Written by Petty Officer 2nd Class Tara Molle
We know more about the surface of the Moon and Mars than we do about the ocean’s seafloor. With water encompassing 63.78 million square miles, the oceans cover 70 percent of the Earth’s surface, with the world’s largest body of water, the Pacific Ocean, covering roughly one third. The Pacific also boasts the deepest trenches, specifically Challenger Deep in the Mariana Trench near the Federated States of Micronesia. Given Challenger Deep’s inhospitable environment, no one has attempted to extensively record ambient sound at its full depth. That is, until now.
Housed in a cylindrical titanium pressure case, National Oceanic and Atmospheric Administration scientists designed a hydrophone capable of withstanding the 16,142 pounds of pressure per square inch in Challenger Deep. The ceramic pressure sensor is specifically designed for deep-ocean work, and houses the electronics, disk storage, pre-amplifier and battery case for a special mission.
Engineers at NOAA’s Pacific Marine Environmental Laboratory partnered with the Coast Guard to deploy the hydrophone into Challenger Deep using the Coast Guard’s unique capability of navigating to an exact position.
“Our plan is to make a baseline record of sound levels at Challenger Deep to investigate the levels of anthropogenic sound at these depths as well as gauge the contribution from natural sources such as submarine earthquakes and volcanoes,” said Dr. Robert Dziak, a research oceanographer with NOAA and a chief scientist of the project. “Hopefully we’ll also record sounds generated by unique animal life that exist at these depths,”
NOAA utilized the Coast Guard Cutter Sequoia, a 225-foot Juniper-class buoy tender home-ported in Apra Harbor, Guam, as a platform to deploy the hydrophone Jan. 17, 2015, 204 miles southwest of Guam.
“The joint mission was a great success and we are pleased to have been able to assist NOAA personnel in the deployment of their scientific equipment in such a remote location,” said Lt. Cmdr. Jessica Worst. “The operation was a perfect example of our 225-foot bouy tender’s versatility and multi-mission capability. While our positioning system and crane are normally used for servicing aids to navigation closer to the coast, the abilities of our equipment and crew easily translated over to this deep ocean scientific deployment.”
The ocean is full of ambient noise made by various things. Currents, animals and man-made noise from ship traffic generate sound waves in the deep blue sea, Dziak noted. He added that as with any scientific research, there are a lot of unknowns.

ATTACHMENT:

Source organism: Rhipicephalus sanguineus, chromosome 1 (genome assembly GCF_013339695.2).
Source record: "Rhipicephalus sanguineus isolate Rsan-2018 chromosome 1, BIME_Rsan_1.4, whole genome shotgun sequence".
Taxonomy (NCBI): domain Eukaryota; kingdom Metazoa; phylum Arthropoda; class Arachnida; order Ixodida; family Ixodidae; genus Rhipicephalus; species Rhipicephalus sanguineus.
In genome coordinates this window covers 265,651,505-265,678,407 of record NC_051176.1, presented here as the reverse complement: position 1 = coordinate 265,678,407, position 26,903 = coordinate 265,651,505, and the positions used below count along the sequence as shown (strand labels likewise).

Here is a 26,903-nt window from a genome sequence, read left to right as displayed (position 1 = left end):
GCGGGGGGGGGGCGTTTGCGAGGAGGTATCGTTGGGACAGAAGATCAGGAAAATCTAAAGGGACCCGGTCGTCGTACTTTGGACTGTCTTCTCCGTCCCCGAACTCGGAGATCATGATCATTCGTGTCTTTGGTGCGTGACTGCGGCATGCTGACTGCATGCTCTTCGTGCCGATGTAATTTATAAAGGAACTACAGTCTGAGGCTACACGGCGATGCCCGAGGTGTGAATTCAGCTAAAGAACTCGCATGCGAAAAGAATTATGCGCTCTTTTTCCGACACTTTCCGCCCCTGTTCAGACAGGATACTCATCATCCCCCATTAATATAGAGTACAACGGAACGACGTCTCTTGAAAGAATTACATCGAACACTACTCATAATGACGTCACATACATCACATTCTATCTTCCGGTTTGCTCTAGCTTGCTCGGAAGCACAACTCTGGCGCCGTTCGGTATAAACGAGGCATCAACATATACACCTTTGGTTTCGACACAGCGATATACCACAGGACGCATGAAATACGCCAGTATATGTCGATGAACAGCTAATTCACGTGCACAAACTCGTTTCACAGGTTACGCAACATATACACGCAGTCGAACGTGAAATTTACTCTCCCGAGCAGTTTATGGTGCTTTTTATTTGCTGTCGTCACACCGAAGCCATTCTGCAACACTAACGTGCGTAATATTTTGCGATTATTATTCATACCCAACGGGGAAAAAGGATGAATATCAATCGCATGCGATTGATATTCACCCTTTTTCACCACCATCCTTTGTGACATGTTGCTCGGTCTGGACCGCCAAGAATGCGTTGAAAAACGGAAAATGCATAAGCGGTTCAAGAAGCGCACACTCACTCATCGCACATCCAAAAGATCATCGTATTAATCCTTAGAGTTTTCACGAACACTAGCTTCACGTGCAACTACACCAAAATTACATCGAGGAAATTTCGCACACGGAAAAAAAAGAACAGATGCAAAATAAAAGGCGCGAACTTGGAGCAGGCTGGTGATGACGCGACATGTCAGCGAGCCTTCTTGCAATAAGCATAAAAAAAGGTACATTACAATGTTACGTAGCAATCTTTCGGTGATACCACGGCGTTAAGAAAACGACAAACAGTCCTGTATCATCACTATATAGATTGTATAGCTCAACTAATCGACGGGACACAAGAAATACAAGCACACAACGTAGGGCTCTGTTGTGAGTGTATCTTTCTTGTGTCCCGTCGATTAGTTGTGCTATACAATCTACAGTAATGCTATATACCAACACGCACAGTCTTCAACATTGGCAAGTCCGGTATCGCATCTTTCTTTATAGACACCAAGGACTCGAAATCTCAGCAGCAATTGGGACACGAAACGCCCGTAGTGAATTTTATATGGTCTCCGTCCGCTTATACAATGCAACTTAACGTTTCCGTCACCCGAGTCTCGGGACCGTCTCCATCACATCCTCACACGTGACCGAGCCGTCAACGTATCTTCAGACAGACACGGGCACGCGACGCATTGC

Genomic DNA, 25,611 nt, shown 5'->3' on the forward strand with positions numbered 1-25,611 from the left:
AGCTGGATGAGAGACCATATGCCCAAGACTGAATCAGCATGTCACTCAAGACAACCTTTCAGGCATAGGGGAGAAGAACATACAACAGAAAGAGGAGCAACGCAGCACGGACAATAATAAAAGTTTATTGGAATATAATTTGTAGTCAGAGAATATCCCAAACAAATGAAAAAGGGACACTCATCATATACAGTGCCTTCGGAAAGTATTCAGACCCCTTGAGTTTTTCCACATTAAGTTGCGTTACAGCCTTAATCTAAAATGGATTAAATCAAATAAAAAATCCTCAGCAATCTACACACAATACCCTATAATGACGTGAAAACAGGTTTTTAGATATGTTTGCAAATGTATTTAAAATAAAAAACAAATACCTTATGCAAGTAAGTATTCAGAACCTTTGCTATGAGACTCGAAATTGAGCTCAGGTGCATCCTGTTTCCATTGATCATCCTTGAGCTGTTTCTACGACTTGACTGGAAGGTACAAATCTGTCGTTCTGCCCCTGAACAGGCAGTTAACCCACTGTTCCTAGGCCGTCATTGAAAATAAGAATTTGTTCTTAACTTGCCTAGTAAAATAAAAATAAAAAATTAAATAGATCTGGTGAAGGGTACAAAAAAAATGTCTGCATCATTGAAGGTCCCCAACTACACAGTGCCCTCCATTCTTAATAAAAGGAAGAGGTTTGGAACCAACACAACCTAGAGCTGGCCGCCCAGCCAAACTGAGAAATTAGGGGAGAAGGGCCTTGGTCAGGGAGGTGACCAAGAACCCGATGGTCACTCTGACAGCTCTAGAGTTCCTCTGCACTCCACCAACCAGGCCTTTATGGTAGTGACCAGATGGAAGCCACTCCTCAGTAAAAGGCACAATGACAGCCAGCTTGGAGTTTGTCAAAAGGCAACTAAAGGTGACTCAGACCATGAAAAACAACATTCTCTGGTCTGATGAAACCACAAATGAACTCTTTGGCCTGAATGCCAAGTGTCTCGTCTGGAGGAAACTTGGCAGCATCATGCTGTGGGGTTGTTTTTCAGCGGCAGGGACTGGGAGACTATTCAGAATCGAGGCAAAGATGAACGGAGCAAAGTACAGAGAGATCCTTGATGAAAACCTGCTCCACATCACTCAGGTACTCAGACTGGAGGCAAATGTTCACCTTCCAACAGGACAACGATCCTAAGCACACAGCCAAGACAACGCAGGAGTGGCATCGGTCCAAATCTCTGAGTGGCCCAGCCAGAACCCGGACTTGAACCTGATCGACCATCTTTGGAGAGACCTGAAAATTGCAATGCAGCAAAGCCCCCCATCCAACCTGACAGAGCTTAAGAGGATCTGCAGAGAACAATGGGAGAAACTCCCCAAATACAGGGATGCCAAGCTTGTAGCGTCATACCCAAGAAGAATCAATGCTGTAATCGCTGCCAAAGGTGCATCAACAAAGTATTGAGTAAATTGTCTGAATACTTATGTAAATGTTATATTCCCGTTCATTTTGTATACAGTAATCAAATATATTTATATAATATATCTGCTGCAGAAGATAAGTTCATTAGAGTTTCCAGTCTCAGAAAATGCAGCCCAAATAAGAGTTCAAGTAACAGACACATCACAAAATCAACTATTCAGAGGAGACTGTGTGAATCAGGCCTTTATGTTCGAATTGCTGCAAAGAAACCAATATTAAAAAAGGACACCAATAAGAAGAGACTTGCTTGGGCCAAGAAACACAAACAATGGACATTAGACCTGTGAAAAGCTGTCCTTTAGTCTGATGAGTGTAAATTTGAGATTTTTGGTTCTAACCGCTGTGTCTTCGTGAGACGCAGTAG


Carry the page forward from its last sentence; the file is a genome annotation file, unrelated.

“The Challenger Deep should be one of the quietest places in the world’s oceans, with very little contribution from man-made noise, but we won’t know for sure until we make these measurements,” said Dziak. “This project also represents true exploration and we don’t know exactly what we’ll record. We don’t fully know what physical or biological processing are occurring down at these depths or what type of sounds the animal life there may be producing.”
Man-made noise heavily impacts the ocean and has also increased over the years. The hydrophone will be used to listen and see if man-made noise will make it into the seemingly endless depth of approximately seven miles. In fact, if you placed Mount Everest at the trench’s seafloor, you’d still have over a mile of water left above its peak.
The daunting task at hand required the hydrophone to free-fall approximately six hours one-way to the seafloor. The hydrophone cylinders are attached to several miles of mooring line and floats. It will be left at the seabed for three to four weeks to capture ambient sound needed to conduct the research. Once it’s retrieved, NOAA will release the raw, unprocessed sound for public download and release short recordings of interesting sounds on their website to highlight the project.
“We are cautiously optimistic that recovery will go smoothly and that the hydrophone will have recorded data,” said Dziak. “If we successfully record sound data and become one of the first, if not the first to make recordings at Challenger Deep, then our excitement will be off the charts!”
We are now left to our own imaginations to the sights and now sounds of what lies within Challenger Deep. What could we hear? Will the thousands of life forms inhabiting the oceans and commercial ships transiting the seas daily produce sounds to that depth? Is the Megalodon lurking below waiting to be rediscovered, or is the Challenger Deep truly the quietest place on Earth? Only time will tell.
For more information visit the NOAA PMEL Acoustics.